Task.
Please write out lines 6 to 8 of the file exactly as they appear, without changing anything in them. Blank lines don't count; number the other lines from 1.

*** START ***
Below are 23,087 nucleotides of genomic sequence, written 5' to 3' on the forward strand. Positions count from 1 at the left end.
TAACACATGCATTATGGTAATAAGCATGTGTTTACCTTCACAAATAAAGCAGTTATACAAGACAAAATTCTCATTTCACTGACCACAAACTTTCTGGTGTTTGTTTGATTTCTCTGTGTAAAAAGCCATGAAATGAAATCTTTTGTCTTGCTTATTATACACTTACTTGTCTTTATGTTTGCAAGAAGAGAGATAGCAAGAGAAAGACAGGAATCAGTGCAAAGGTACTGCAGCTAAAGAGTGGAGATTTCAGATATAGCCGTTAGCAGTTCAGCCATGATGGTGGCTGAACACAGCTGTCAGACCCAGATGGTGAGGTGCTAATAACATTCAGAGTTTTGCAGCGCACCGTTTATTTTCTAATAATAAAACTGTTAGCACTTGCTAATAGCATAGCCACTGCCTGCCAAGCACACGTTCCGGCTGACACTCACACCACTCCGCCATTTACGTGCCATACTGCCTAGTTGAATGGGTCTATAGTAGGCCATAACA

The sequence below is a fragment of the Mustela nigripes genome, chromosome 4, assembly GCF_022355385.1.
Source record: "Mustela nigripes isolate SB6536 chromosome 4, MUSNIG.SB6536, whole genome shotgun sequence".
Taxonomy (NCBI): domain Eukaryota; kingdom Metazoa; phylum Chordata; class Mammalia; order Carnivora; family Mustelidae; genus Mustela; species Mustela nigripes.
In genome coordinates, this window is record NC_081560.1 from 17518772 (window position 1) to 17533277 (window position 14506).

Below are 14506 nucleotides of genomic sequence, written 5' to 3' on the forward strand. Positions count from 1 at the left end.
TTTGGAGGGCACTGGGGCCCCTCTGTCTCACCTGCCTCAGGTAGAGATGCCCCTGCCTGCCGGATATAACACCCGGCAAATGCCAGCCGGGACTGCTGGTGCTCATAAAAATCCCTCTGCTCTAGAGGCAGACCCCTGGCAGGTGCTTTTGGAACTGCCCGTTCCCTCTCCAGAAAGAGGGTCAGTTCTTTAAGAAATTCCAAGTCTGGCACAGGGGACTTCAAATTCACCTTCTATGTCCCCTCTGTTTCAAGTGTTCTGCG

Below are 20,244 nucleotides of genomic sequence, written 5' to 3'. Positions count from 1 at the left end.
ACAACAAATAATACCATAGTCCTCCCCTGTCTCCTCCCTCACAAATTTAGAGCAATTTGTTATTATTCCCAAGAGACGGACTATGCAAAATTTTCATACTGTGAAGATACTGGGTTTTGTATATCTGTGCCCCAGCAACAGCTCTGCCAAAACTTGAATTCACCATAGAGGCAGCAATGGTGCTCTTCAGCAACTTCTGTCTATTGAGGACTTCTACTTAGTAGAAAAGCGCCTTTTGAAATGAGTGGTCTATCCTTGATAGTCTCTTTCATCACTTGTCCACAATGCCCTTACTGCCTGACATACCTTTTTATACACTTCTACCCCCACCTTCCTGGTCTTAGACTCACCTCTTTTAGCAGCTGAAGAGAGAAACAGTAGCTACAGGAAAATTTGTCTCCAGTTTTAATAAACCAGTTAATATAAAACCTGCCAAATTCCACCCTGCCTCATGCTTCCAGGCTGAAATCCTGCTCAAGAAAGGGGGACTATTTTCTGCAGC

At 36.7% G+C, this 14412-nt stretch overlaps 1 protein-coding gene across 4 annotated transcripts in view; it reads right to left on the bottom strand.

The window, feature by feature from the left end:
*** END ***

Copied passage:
In genome coordinates, this window is record NC_081560.1 from 17518772 (window position 1) to 17533277 (window position 14506).

Below are 14506 nucleotides of genomic sequence, written 5' to 3' on the forward strand. Positions count from 1 at the left end.
TTTGGAGGGCACTGGGGCCCCTCTGTCTCACCTGCCTCAGGTAGAGATGCCCCTGCCTGCCGGATATAACACCCGGCAAATGCCAGCCGGGACTGCTGGTGCTCATAAAAATCCCTCTGCTCTAGAGGCAGACCCCTGGCAGGTGCTTTTGGAACTGCCCGTTCCCTCTCCAGAAAGAGGGTCAGTTCTTTAAGAAATTCCAAGTCTGGCACAGGGGACTTCAAATTCACCTTCTATGTCCCCTCTGTTTCAAGTGTTCTGCG